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Monday, November 29, 2010
THIS IS SHAME TO OUR CULTURE AND SO CALLED TRADITION.
Maariyamma is likely to be killed by her children because they cannot afford her. They will give her a loving oil bath. Several glasses of coconut water. A mouthful of mud. Perhaps a poison injection. She is just one of many old parents in Tamil Nadu dying in this way. But no one blinks at these ritual murders.
IN TAMIL, it is known as thalaikoothal. A leisurely oil bath. An exercise in love and health when given to newborn children, a ceremonial beginning to festivals, and the universal answer to pitiless summers. In Tamil Nadu’s small industry hub of Virudhunagar, however, it is the beginning of slow murder. The marker of the devastating poverty that makes a son kill his own aging mother.
Young family members of this district in southern Tamil Nadu have been pushing their infirm, elderly dependents to death because they cannot afford to take care of them. When 65-year-old Maariyamma suspected this might happen to her too, she moved out of her son’s house two years ago. “I’m not well enough to live on my own, but it is better than being killed by them,” she says. Amazingly, there is no bitterness in her voice. Or anger. “They’re struggling hard to take care of their own children,” says Maariyamma, of her sons. She places no blame. Her two sons and two daughters are farm labourers who travel to different villages every sowing and harvesting season. Seeing her children at pains to run their house, and feed and educate her grandchildren, Maariyamma knew she was a burden. She knew how it would end if she didn’t leave.
Maariyamma had seen it happen to other men and women of her age. Her neighbour, Parvathy, had been paralysed at the age of 76. “She had only one son,” says Maariyamma. “And he was working in Chennai, surviving on some menial job there. How could he afford to look after his bedridden mother?” One day, Maariyamma says, Parvathy’s son came, “did it” and went back to Chennai. “What else could he do?” she asks. Again, in place of anger or fear, there is helpless resignation. And a strange empathy for the person who might elaborately plan her murder
Thalaikoothal works thus: an extensive oil bath is given to an elderly person before the crack of dawn. The rest of the day, he or she is given several glasses of cold tender coconut water. Ironically, this is everything a mother would’ve told her child not do while taking an oil bath. “Tender coconut water taken in excess causes renal failure,” says Dr Ashok Kumar, a practicing physician in Madurai. By evening, the body temperature falls sharply. In a day or two, the old man or woman dies of high fever. This method is fail-proof “because the elderly often do not have the immunity to survive the sudden fever,” says Dr Kumar.
Read more : People for Social Cause Blog: Mother, shall I put you to sleep? MERCY KILLINGS
Friday, November 19, 2010
The Centre for Lifelong Learning, TISS and Silver Inning Foundation are happy to announce a two day workshop on Eden Alternative Training to be held at TISS on the 9th and 10th of December,2010.
Eden at Home (EAH) applies our Ten-Principle Philosophy to improving quality of life for Elders living at home and their care partners. A community-based approach to person-centered care, EAH focuses on building collaborative care partner teams that include the active participation of the Elder herself. Working together, empowered care partner teams help to ensure the independence, dignity, and continued growth and development of our Elder care partners and each other.
What does attending this workshop provide?
After training, you will inspire care partners, both within their organization and out in the community, to:
* Reframe perceptions of aging and disability
* Work together to reduce stress & burnout
* Build strategies on strengths, rather than limitations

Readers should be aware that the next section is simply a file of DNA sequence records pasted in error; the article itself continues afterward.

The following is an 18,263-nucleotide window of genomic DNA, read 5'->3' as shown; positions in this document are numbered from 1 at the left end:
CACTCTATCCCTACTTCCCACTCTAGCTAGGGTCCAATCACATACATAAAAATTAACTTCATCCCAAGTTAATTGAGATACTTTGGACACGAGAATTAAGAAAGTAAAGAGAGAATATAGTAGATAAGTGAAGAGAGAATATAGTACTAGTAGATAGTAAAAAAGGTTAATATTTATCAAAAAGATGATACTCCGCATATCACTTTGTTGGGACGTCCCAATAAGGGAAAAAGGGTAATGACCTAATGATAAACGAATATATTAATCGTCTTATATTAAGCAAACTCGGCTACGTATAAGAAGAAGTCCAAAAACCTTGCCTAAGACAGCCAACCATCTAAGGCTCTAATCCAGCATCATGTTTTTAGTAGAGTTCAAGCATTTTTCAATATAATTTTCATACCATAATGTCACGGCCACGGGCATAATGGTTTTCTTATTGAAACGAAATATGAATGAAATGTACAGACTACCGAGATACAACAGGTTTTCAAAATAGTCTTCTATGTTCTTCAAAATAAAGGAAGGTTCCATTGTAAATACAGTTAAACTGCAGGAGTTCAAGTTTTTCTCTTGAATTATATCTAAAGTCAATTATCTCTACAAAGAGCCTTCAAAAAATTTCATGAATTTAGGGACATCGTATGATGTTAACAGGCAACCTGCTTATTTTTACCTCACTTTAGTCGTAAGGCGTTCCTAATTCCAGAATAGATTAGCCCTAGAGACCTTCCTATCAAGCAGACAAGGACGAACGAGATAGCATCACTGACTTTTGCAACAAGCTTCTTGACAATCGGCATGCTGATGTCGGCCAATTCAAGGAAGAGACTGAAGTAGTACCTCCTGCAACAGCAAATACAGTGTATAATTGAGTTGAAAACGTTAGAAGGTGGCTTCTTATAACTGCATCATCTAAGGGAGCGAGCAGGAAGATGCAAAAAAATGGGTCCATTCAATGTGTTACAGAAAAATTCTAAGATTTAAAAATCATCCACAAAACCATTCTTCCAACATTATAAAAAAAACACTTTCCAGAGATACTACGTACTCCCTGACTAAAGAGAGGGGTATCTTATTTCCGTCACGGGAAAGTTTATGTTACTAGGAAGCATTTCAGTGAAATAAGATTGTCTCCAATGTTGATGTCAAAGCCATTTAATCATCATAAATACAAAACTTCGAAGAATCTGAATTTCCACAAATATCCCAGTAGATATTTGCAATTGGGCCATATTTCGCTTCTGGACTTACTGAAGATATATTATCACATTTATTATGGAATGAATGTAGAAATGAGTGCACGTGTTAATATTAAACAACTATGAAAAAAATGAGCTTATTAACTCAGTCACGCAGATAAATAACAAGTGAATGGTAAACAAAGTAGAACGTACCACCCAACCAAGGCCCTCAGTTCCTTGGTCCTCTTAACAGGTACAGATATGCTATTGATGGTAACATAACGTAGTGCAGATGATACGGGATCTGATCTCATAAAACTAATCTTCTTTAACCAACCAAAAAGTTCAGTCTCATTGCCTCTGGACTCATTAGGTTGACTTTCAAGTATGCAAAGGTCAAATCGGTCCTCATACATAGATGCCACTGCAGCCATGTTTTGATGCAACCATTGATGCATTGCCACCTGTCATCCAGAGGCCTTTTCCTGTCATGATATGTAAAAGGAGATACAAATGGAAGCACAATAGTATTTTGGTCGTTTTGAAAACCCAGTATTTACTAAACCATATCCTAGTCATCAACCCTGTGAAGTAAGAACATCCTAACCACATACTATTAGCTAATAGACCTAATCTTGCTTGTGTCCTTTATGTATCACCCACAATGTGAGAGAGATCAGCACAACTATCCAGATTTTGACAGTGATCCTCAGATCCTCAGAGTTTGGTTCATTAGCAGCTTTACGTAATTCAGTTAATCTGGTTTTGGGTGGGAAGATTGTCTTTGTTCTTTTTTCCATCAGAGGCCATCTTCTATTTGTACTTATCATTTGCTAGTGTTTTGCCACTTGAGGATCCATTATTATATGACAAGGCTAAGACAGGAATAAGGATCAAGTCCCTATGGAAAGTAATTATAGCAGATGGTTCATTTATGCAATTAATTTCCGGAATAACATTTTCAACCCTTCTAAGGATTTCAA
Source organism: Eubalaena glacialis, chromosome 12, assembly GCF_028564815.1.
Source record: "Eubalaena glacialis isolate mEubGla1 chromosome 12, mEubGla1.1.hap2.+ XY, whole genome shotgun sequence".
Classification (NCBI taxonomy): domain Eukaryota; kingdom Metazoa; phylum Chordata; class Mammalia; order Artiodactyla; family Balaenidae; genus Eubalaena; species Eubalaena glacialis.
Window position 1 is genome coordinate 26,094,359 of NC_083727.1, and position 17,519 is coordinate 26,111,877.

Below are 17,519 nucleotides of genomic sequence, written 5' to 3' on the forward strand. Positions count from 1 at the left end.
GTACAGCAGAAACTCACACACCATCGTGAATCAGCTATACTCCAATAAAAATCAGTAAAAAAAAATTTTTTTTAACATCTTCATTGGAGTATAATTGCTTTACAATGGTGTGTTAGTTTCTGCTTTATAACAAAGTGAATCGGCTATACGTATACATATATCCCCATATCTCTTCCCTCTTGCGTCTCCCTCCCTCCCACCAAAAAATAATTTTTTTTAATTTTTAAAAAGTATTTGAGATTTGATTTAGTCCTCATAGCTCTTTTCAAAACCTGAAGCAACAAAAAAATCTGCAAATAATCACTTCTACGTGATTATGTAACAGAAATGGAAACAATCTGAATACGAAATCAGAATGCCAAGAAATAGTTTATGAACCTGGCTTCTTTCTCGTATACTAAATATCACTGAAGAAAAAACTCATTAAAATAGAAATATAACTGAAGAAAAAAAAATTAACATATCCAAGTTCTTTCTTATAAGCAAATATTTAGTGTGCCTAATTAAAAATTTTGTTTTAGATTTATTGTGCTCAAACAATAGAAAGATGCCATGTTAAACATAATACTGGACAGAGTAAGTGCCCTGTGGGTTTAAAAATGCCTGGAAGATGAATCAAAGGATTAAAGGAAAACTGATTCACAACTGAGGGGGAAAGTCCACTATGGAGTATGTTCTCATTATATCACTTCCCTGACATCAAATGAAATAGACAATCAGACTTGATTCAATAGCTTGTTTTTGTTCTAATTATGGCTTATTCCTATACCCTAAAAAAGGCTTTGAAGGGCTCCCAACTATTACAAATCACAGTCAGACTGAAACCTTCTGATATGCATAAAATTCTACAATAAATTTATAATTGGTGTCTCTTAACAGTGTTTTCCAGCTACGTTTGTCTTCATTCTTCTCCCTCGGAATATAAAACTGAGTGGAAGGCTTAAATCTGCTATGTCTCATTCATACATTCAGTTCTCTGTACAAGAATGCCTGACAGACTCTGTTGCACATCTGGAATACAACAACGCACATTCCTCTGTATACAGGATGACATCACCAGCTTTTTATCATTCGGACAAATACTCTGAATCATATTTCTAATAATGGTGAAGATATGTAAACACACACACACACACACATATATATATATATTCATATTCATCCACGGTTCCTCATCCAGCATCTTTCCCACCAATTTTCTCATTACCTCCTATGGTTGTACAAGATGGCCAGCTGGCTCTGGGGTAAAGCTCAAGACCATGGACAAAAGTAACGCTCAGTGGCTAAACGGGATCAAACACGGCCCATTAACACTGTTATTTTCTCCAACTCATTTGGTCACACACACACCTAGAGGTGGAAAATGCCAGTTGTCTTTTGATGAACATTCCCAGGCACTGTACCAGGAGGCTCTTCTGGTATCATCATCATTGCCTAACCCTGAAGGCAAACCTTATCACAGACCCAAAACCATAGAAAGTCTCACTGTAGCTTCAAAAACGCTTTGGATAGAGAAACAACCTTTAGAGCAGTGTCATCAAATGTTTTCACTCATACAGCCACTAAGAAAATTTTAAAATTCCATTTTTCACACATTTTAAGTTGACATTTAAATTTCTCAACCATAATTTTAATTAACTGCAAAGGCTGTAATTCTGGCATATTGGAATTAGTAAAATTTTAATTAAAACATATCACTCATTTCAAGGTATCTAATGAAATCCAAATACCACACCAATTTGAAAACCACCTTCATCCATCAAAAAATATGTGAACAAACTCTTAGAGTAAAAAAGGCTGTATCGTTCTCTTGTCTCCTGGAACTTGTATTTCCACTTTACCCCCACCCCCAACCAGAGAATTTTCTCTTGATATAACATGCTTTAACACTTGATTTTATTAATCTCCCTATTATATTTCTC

* Develop meaningful connections with each other
* Create opportunities for all to give as well as receive
* Communicate effectively & thoughtfully
* Share joy, hope, wisdom, spontaneity, & respect
* Prevent loneliness, helplessness, & boredom for all on the care partner team
Dec. 9th to 10th , 2010
9:30 a.m. - 5 p.m.
Eden Alternative Training
The Centre for Lifelong Learning, TISS, Mumbai
Silver Inning Foundation
Ms. Reis Woollen with Silver Inning Foundation
Tata Institute of Social Sciences, Mumbai, India
Deonar, Mumbai - 400 088
Tel: 91-22-2552 5680
Registration Fees: Rs. 600/-. The fee includes working materials and hospitality & small donation to Silver Inning Foundation for cause of Elderly.
Payment to be made at: Cash counter at TISS between 10.30 am and 1pm on all working days. A copy of the receipt will have to be brought along on the 9th December at the time of registering.
Kindly send in your confirmation to Prof. Nasreen Rustomfram, firstname.lastname@example.org or Mr. Sailesh Mishra at email@example.com before 7th December,2010.Any queries may be addressed to both on the given email IDs.
Only few seats , register Now
The Eden Alternative: The Eden Alternative is a small not-for-profit organization making a big difference in the world. Based on the core belief that aging should be a continued stage of development and growth, rather than a period of decline.The Eden Alternative 10 Principles is seeking to remake the experience of aging around the world. The core concept of The Eden Alternative is strikingly simple. Dr. William Thomas, his wife Judy, the Eden home office staff, 50 Eden Educators, 60 mentors and more than 15,000 associates teach that where elders live must be habitats for human beings, not sterile medical institutions. They are dedicated to eliminating the plagues of loneliness, helplessness, and boredom that make life intolerable in most of today’s long-term care facilities.
The Centre for Lifelong Learning : The Centre for Lifelong Learning is an independent centre at Tata Institute of Social Sciences. The mission of this Centre is to work with adult learners who seek to work with the disadvantaged and vulnerable sections of society and also cater to people who would like to continue their education by taking up professional courses. To this end, it offers part-time Diploma Programmes in Gerontology and Counselling. Besides, it conducts a range of outreach and short-term programmes for professionals, Para-professionals and volunteers. The thematic contents of these programmes focus upon work-related needs as also self-growth and individual development.